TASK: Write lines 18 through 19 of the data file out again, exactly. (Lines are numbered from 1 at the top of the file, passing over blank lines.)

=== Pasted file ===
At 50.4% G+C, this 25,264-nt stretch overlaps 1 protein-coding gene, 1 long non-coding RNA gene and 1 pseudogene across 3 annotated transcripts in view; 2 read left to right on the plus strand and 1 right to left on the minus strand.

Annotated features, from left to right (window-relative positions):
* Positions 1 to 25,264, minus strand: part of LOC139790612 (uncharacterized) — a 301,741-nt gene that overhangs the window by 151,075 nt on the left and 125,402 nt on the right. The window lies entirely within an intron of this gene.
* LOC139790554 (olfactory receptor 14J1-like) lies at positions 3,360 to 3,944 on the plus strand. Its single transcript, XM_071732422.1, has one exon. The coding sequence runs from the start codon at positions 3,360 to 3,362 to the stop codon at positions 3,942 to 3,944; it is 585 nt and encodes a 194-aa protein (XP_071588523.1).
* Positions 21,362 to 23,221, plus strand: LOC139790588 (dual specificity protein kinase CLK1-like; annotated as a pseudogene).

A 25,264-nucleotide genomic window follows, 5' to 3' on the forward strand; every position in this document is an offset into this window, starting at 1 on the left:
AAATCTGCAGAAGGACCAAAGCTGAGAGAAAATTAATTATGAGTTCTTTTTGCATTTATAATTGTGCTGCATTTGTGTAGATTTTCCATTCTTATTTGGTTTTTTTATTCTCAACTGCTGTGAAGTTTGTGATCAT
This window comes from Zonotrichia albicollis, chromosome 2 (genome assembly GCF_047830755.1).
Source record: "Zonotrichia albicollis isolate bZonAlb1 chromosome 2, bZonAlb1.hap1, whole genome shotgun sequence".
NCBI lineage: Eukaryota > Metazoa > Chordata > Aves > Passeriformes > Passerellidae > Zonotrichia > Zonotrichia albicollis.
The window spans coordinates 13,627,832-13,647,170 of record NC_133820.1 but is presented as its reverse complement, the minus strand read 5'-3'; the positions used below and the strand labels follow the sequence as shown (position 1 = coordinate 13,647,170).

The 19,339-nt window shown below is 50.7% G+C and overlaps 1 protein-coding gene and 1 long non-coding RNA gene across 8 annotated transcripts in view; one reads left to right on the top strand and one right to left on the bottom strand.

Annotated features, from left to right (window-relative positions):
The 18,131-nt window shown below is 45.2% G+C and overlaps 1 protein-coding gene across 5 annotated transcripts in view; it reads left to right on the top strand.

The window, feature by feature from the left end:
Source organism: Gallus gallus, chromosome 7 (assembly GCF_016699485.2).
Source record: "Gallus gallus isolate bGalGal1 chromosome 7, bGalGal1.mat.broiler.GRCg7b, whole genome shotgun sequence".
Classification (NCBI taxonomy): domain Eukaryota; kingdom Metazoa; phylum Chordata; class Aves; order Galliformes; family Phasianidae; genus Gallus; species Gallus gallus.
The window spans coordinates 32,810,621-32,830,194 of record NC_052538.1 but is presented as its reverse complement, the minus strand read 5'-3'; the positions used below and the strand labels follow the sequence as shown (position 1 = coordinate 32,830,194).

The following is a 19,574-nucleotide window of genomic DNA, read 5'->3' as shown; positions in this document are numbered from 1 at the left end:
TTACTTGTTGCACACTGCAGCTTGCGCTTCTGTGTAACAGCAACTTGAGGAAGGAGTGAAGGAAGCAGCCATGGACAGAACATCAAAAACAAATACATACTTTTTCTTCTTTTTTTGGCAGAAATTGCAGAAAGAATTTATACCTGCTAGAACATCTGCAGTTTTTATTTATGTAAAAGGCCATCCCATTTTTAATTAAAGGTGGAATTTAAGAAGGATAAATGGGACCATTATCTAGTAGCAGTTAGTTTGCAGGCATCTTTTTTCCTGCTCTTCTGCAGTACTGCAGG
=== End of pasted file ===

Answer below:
Classification (NCBI taxonomy): domain Eukaryota; kingdom Metazoa; phylum Chordata; class Aves; order Galliformes; family Phasianidae; genus Gallus; species Gallus gallus.
The window spans coordinates 32,810,621-32,830,194 of record NC_052538.1 but is presented as its reverse complement, the minus strand read 5'-3'; the positions used below and the strand labels follow the sequence as shown (position 1 = coordinate 32,830,194).